Langford Budville & Runnington

Overlooking the Vale of Taunton Deane

Contact us on info@langfordbudvillevillage.co.uk

The Nature Reserve

Langford Heathfield is a 226 acre nature reserve owned and managed by the Somerset Wildlife Trust. The reserve lies to the west of the village and comprises a mix of woodland, scrub, heathy grassland and bracken. The reserve is a Site of Special Scientific Interest and as would be expected of a site of national wildlife importance supports many rare and endangered species.

Little is currently known of the early history of the Common but commoners rights still exist, with named commoners having the ancient rights of pasturage (grazing), turbary (turf cutting) and estovers (cutting timber for fencing against the Common and firewood.

 

The Tithe Map of 1841 shows the bulk of the site as open common with areas of coppice wood, arable, pasture and orchard in the areas now known as Coram’s Wood and Lucas’s Copse and along the western margins.  A cottage, of which the outline of walls remains, was located in the northwest corner of Coram’s Wood.  There is also a disused quarry just to the south of the reserve.

A golf course was established on the site with work commencing on 3 March 1908.  Col. E. C. A. Banford opened the course on 7 July 1909 with the first hole acknowledged as “365 yards, a good example of the dog-leg variety”.  It was short-lived, however, being wound up on 31 October 1925 with the pavilion to be disposed of.  Remains of some of the features of the course such as bunkers can still be seen within the grazed areas.

Due to its common land status and the fact that it is very poorly drained, as it is underlain by a heavy clay, the reserve has never been intensively farmed. As a result much wildlife that has been lost in most of the countryside continues to thrive here.

In late spring the open grassland areas are carpeted with common lousewort, this is followed in early summer by thousands of orchids, mostly heath spotted but also a few common spotted and southern marsh. The small pink flowers of the uncommon bog pimpernel can be seen in the shortest areas. In late summer large blocks of devils bit scabious provide yet another splash of colour.

Butterflies are also abundant with many species including ringlet, marbled white and skippers easily seen. The reserve is important for fritillary butterflies with both the small pearl bordered and the silver washed easy to see, the silver washed is a large orange/brown butterfly which is a strong flier and highly visible in mid to late summer.  More difficult to see, but equally important are the night flying moths which are also present in large numbers. These include the rare double line moth, this species is of national importance as it is largely confined to a declining number of sites in South West England and Wales.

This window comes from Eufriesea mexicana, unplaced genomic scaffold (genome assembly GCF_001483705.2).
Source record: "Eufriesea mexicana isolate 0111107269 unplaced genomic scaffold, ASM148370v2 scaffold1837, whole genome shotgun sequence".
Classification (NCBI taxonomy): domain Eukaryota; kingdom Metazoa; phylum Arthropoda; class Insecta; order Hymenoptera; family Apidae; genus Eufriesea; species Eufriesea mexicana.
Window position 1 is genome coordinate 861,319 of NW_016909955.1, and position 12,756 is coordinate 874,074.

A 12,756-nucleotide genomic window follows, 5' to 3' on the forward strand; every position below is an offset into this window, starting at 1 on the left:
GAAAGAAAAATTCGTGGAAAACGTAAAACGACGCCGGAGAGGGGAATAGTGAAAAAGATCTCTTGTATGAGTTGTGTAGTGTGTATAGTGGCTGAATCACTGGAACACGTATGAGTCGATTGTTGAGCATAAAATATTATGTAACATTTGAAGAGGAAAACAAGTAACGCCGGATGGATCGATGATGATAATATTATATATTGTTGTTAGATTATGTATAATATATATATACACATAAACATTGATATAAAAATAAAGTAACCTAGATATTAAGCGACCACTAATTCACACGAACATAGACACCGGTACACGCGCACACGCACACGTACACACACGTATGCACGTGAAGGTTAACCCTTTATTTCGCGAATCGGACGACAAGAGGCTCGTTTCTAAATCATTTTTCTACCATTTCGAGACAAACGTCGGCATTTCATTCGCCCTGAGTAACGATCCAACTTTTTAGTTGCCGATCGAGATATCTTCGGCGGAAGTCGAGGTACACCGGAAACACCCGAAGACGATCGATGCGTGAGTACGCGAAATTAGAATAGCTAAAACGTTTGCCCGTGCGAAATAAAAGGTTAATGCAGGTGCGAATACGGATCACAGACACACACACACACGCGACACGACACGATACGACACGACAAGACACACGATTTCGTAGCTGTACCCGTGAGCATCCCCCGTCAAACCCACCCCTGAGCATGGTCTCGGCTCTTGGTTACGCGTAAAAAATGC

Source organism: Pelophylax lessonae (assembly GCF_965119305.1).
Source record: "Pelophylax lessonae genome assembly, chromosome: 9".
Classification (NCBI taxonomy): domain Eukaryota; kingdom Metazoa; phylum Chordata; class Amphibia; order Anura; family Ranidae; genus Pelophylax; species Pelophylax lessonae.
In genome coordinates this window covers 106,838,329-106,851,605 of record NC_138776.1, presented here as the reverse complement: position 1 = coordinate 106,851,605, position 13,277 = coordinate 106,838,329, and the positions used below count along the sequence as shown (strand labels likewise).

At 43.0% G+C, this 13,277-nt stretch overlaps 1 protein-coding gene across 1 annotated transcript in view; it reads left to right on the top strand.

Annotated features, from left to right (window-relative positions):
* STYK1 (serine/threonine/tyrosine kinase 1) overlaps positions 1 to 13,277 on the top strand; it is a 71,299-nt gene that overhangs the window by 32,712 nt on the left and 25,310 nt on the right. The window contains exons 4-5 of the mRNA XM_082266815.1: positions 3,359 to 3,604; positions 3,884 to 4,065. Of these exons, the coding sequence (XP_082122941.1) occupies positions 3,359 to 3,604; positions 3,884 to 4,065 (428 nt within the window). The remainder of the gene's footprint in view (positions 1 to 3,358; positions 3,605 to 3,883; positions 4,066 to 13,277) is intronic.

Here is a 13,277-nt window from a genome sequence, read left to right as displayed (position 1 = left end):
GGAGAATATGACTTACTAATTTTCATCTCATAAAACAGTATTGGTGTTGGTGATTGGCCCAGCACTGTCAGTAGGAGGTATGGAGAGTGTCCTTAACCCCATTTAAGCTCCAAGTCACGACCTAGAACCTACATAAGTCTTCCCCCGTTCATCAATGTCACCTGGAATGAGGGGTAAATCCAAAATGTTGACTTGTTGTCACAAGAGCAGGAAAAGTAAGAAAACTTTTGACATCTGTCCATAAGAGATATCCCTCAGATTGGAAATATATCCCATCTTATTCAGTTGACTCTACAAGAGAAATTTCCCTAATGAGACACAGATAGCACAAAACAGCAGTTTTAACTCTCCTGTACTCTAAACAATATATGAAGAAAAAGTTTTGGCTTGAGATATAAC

Breeding birds include mistle thrush, nuthatch, bullfinch, marsh tit, greater spotted woodpecker and many summer visiting willow warblers and chiffchaffs. Buzzards are easily seen and tawny owls are increasingly vocal during daylight hours as well as being active at night.
Mammals include dormice, badger, several species of bat, roe deer and the occasional red deer.

Due to its large size, mix of habitats and poor drainage this is a difficult site to manage. The Trust’s objectives include maintaining and improving all of the habitats present, thereby ensuring that all the wildlife species continue to thrive, and maintaining and enhancing the visitor experience.

In order to achieve these objectives the Somerset Wildlife Trust undertakes a lot of management work. Large areas of the grassland are seasonally pony grazed, whilst some of the smaller areas are cut, the ponies help control the coarse grass, bracken and scrub by eating and trampling it, this allows space and light for the rarer and more fragile plants to flourish. Some areas of bracken are being controlled by regular cutting whilst others are maintained as they support the violet plants  which are vital as the food plant of the fritillary butterfly caterpillars. The scrub around the edges of the grassland are regularly coppiced to prevent them reverting to secondary woodland and shading the wildflower rich grassland.

Much of the woodland is periodically thinned to open up the canopy and let light in for the woodland flowers, shrubs and next generation of trees. This thinning is undertaken a block at a time on a rotation of 25 years plus, this work can be controversial as the use of the heavy machinery necessary to fell and extract large trees on such a wet site can lead to a lot of mud, ruts and mess in the short term, however it recovers rapidly and the higher light levels are of huge benefit to the woodland species in the longer term.

The reserve is open access and visitors are welcome. Please keep your dog under control and clean up after it. Please take care as the paths can get very muddy and slippery during periods of wet weather. During the summer please beware of the electric fencing used to enclose the grazing ponies.

Much of the work on the reserve is only possible thanks to a network of local volunteers. These help with many aspects of the work including wardening, butterfly and plant surveying, pony checking and habitat management work.

If you would like to learn more about the reserve or to help with its management please visit the Somerset Wildlife Trust website at www.somersetwildlife.org.

 
   
 

David Northcote-Wright
Reserves Manager, West Somerset/Blackdowns
Somerset Wildlife Trust